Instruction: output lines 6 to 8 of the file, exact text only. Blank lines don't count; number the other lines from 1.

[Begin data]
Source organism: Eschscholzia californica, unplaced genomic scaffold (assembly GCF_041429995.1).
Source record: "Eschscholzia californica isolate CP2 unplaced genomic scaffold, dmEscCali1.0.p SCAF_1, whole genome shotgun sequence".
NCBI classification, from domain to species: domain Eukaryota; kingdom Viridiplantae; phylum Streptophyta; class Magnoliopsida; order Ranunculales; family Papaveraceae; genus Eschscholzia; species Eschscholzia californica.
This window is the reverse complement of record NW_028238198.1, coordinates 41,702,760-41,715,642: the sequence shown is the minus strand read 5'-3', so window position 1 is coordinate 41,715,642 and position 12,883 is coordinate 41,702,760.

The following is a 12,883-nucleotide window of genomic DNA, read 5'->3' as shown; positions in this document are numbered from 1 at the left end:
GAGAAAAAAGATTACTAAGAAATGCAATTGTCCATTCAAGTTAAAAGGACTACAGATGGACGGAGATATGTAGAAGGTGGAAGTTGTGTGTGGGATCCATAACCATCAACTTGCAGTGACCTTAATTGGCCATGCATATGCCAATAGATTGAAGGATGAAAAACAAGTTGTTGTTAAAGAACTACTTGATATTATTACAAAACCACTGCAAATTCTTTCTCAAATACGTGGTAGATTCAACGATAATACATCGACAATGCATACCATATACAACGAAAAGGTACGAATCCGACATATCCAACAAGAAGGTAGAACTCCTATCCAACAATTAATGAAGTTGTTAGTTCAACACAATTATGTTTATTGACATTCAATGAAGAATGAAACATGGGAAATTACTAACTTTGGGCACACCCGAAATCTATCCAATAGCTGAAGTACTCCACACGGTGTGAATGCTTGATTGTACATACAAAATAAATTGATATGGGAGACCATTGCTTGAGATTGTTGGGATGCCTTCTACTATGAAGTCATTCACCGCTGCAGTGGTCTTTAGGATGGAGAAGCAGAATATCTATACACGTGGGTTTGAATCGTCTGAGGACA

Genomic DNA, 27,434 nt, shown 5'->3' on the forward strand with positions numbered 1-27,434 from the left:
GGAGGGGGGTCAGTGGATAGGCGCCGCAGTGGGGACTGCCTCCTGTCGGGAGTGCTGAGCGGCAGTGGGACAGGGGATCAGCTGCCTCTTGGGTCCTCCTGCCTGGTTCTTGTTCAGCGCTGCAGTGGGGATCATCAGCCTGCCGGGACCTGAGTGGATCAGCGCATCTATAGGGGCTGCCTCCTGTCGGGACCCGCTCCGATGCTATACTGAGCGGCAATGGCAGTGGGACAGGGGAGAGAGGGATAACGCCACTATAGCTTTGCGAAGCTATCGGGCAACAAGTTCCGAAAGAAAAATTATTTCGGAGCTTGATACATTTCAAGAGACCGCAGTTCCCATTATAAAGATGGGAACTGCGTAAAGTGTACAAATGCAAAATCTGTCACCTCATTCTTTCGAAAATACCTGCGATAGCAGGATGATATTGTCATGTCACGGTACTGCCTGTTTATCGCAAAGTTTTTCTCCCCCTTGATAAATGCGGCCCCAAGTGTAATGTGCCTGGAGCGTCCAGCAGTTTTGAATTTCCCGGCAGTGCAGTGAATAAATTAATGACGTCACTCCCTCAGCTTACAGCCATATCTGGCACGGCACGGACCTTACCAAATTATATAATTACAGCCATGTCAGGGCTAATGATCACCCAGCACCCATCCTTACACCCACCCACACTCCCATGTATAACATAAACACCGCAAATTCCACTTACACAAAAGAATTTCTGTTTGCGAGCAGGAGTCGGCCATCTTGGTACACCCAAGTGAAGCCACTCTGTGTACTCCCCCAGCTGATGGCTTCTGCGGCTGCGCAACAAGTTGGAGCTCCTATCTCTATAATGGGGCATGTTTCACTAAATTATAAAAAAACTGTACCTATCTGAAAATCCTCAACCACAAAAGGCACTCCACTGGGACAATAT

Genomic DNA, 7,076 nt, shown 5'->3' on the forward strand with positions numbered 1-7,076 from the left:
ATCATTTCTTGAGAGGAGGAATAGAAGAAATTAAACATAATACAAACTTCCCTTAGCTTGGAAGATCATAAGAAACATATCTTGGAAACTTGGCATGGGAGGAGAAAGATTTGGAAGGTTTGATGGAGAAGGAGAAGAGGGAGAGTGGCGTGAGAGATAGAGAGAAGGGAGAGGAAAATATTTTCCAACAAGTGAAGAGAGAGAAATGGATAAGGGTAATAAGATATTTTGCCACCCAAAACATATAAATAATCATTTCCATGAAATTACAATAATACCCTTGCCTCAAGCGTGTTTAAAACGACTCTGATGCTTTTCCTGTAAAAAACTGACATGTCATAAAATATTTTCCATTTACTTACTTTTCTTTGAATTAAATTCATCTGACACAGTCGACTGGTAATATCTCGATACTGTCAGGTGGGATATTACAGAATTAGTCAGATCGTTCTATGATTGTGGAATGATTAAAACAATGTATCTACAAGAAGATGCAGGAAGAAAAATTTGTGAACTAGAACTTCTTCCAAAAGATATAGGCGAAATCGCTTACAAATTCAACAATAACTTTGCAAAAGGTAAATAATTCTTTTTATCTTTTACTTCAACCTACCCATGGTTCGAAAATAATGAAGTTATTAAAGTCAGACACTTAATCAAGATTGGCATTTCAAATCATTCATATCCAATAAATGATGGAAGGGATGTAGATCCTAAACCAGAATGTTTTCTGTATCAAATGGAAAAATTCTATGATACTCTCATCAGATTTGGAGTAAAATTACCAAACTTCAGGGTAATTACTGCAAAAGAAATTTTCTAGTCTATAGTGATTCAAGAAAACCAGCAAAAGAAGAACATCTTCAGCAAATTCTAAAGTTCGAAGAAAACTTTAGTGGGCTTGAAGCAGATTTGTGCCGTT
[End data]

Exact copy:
GAGAAAAAAGATTACTAAGAAATGCAATTGTCCATTCAAGTTAAAAGGACTACAGATGGACGGAGATATGTAGAAGGTGGAAGTTGTGTGTGGGATCCATAACCATCAACTTGCAGTGACCTTAATTGGCCATGCATATGCCAATAGATTGAAGGATGAAAAACAAGTTGTTGTTAAAGAACTACTTGATATTATTACAAAACCACTGCAAATTCTTTCTCAAATACGTGGTAGATTCAACGATAATACATCGACAATGCATACCATATACAACGAAAAGGTACGAATCCGACATATCCAACAAGAAGGTAGAACTCCTATCCAACAATTAATGAAGTTGTTAGTTCAACACAATTATGTTTATTGACATTCAATGAAGAATGAAACATGGGAAATTACTAACTTTGGGCACACCCGAAATCTATCCAATAGCTGAAGTACTCCACACGGTGTGAATGCTTGATTGTACATACAAAATAAATTGATATGGGAGACCATTGCTTGAGATTGTTGGGATGCCTTCTACTATGAAGTCATTCACCGCTGCAGTGGTCTTTAGGATGGAGAAGCAGAATATCTATACACGTGGGTTTGAATCGTCTGAGGACA

Genomic DNA, 27,434 nt, shown 5'->3' on the forward strand with positions numbered 1-27,434 from the left:
GGAGGGGGGTCAGTGGATAGGCGCCGCAGTGGGGACTGCCTCCTGTCGGGAGTGCTGAGCGGCAGTGGGACAGGGGATCAGCTGCCTCTTGGGTCCTCCTGCCTGGTTCTTGTTCAGCGCTGCAGTGGGGATCATCAGCCTGCCGGGACCTGAGTGGATCAGCGCATCTATAGGGGCTGCCTCCTGTCGGGACCCGCTCCGATGCTATACTGAGCGGCAATGGCAGTGGGACAGGGGAGAGAGGGATAACGCCACTATAGCTTTGCGAAGCTATCGGGCAACAAGTTCCGAAAGAAAAATTATTTCGGAGCTTGATACATTTCAAGAGACCGCAGTTCCCATTATAAAGATGGGAACTGCGTAAAGTGTACAAATGCAAAATCTGTCACCTCATTCTTTCGAAAATACCTGCGATAGCAGGATGATATTGTCATGTCACGGTACTGCCTGTTTATCGCAAAGTTTTTCTCCCCCTTGATAAATGCGGCCCCAAGTGTAATGTGCCTGGAGCGTCCAGCAGTTTTGAATTTCCCGGCAGTGCAGTGAATAAATTAATGACGTCACTCCCTCAGCTTACAGCCATATCTGGCACGGCACGGACCTTACCAAATTATATAATTACAGCCATGTCAGGGCTAATGATCACCCAGCACCCATCCTTACACCCACCCACACTCCCATGTATAACATAAACACCGCAAATTCCACTTACACAAAAGAATTTCTGTTTGCGAGCAGGAGTCGGCCATCTTGGTACACCCAAGTGAAGCCACTCTGTGTACTCCCCCAGCTGATGGCTTCTGCGGCTGCGCAACAAGTTGGAGCTCCTATCTCTATAATGGGGCATGTTTCACTAAATTATAAAAAAACTGTACCTATCTGAAAATCCTCAACCACAAAAGGCACTCCACTGGGACAATAT